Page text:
McALESTER, Okla. — What was supposed to be the first of two executions here on Tuesday night was halted when the prisoner, Clayton D. Lockett, began to writhe and gasp after he had already been declared unconscious and called out “oh, man,” according to witnesses.The administering doctor intervened and discovered that “the line had blown,” said the director of corrections, Robert Patton, meaning that drugs were no longer flowing into Mr. Lockett’s vein.At 7:06 p.m., Mr. Patton said, Mr. Lockett died in the execution chamber, of a heart attack.
It was a chaotic and disastrous step in Oklahoma’s long effort to execute the two men, overcoming their objections that the state would not disclose the source of the drugs being used in a newly tried combination.
According to Mr. Patton, it was the method of administration, not the drugs themselves, that failed, but it resulted in what witnesses called an agonizing scene.“This was botched, and it was difficult to watch,” said David Autry, one of Mr. Lockett’s lawyers.
Dean Sanderford, another lawyer for Mr. Lockett, said, “It looked like torture.”A medical technican inserted the IV needle and then the the first drug, a sedative intended to knock the man out and forestall pain, was administered at 6:23 p.m. Ten minutes later, the doctor announced that Mr. Lockett was unconscious, and the team started to administer the next two drugs, a paralytic and one intended to make the heart stop.At that point, witnesses said, things began to go awry. Mr. Lockett’s body twitched, his foot shook and he mumbled, witnesses said.At 6:37 p.m., he tried to rise and exhaled loudly. At that point, prison officials pulled a curtain in front of the witnesses and the doctor discovered a “vein failure,” Mr. Patton said.Without effective sedation, the second two drugs are known to cause agonizing suffocation and pain.
Mr. Lockett’s apparent revival and writhing raised questions about the doctor’s initial declaration that he was unconscious and are sure to cast doubt on the effectiveness of the sedative used.
The planned executions of Mr. Lockett, 38, and Mr. Warner, 46, dramatized the growing tension nationally over secrecy in lethal injections as drug companies, saying they are fearful of political and even physical attack, refuse to supply drugs, and many states scramble to find new sources and try untested combinations. Several states have imposed secrecy on the suppliers of lethal injection drugs, leading to court battles over due process and the ban on cruel and unusual punishment.Faced with shortages, Oklahoma and other states have turned to compounding pharmacies — lightly regulated laboratories that mix up drugs to order. Opponents have raised questions about quality control, especially after the widely reported dying gasps of a convict in Ohio for more than 10 minutes, and an Oklahoma inmate’s utterance, “I feel my whole body burning,” after being injected with compounded drugs.Oklahoma later said it had found a federally approved manufacturer to provide the drugs for Tuesday’s executions, but refused to identify it.Oklahoma’s attorney general, Scott Pruitt, derided the lawsuits over drug secrecy, calling them delaying tactics.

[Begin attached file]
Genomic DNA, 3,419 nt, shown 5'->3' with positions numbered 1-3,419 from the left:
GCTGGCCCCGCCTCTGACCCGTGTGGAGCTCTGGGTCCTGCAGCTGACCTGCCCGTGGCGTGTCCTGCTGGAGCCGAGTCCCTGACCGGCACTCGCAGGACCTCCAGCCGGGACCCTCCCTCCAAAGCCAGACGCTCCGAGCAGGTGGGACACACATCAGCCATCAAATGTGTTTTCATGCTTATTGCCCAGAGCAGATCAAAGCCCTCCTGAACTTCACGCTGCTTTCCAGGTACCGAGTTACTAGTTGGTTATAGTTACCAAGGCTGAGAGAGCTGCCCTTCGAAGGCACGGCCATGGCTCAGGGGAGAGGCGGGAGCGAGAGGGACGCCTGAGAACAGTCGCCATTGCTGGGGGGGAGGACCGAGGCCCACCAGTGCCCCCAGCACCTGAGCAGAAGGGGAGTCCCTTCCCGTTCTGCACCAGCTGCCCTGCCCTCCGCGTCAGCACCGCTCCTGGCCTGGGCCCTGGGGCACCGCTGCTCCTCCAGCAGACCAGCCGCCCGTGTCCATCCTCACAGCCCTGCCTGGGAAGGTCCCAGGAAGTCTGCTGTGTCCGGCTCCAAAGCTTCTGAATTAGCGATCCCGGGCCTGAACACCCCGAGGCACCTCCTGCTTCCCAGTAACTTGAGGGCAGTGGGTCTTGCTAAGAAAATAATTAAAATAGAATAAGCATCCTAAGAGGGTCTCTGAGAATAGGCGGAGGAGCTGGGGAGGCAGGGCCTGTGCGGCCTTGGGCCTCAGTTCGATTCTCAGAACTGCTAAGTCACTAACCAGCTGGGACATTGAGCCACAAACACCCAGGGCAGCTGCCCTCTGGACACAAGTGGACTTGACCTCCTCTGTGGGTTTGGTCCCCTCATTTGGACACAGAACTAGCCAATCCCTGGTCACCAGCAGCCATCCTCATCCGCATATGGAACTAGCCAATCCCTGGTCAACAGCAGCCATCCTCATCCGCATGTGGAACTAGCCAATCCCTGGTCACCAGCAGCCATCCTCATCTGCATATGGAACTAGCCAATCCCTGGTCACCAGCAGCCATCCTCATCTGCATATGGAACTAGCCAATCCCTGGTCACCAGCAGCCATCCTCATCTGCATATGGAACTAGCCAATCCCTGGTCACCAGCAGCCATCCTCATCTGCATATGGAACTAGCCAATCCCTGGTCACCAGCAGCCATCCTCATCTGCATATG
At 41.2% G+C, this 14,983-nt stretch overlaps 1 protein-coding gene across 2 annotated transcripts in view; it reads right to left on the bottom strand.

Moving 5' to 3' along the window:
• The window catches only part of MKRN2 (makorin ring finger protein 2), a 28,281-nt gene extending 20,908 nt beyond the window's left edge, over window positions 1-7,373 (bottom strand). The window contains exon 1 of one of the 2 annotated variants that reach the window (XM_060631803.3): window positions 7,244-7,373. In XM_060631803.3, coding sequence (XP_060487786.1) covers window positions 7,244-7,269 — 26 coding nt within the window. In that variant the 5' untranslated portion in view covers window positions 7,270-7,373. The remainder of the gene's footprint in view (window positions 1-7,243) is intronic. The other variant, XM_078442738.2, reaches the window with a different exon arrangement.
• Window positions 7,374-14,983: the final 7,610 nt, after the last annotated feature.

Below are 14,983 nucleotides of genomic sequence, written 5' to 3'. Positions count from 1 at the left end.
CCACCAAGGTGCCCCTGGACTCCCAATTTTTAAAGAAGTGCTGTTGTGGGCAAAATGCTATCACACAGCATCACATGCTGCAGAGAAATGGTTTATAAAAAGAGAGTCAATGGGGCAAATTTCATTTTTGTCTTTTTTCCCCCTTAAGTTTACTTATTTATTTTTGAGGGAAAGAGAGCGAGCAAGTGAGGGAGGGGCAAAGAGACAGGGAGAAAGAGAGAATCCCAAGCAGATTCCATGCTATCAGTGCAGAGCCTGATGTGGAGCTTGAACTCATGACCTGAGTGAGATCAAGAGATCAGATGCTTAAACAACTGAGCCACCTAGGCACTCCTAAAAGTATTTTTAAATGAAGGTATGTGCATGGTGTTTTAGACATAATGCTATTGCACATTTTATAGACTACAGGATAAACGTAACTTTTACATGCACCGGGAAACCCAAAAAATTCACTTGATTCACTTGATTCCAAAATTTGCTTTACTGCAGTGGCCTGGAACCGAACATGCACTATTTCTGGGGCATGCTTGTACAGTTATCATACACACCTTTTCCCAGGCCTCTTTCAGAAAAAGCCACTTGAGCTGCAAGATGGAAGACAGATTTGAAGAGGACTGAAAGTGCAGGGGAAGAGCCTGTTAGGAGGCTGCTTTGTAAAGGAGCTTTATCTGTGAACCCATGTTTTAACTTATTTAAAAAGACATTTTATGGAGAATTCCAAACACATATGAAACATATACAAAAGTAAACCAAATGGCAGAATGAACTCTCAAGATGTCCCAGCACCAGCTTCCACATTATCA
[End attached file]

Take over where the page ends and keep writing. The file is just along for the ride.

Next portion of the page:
Elsewhere, Texas has refused to reveal where it obtained a new batch of compounded drugs; a challenge is before the State Supreme Court. Georgia passed a law last year making information about lethal drug suppliers a “confidential state secret”; a challenge is also pending in that state’s top court.
This month, the United States Supreme Court declined to hear suits attacking drug secrecy in Missouri and Louisiana.But three of the justices expressed interest, and the issue seems likely to be considered by the Supreme Court at some point, said Eric M. Freedman, a professor of constitutional law at Hofstra University.
UPDATE: The outrage grows:
On Wednesday, the state faced an outcry and the White House condemned the execution as inhumane. Ms. Fallin defended the death penalty but ordered a thorough review of the state’s procedures for lethal injections. She promised an independent autopsy of Mr. Lockett, who had been sentenced for shooting a woman and burying her alive, and who died 43 minutes after the initiation of a procedure that was supposed to be quick and painless.Naturally, the get tough types are saying he "shoulda suffered like the victim even longer" and are pushing back, calling for more inhumane methods to be used.
“We started with hangings, then moved to electrocution in 1890 and to lethal gas in 1921, with the firing squad always around on the outskirts,” said Deborah W. Denno, a law professor at Fordham University and an expert in the history of lethal injections. “The move to lethal injection in 1977 was an effort to combat all the ills associated with other methods. Nevertheless, we’ve seen botch after botch.”
On social media, some people said they wished Mr. Lockett had suffered more, in keeping with what he did to his victim.
Advocates of the death penalty have long argued that moving to lethal injections was a mistake. Kent S. Scheidegger, legal director at the Criminal Justice Legal Foundation, which favors the death penalty, said, “I have never liked the idea of medicalizing executions, where we have a procedure now requiring people who perform executions to have medical skills.”
If lethal injections are to continue, a government agency may eventually have to produce the drugs, Mr. Scheidegger said, because “the opponents are able to intimidate the private sellers.”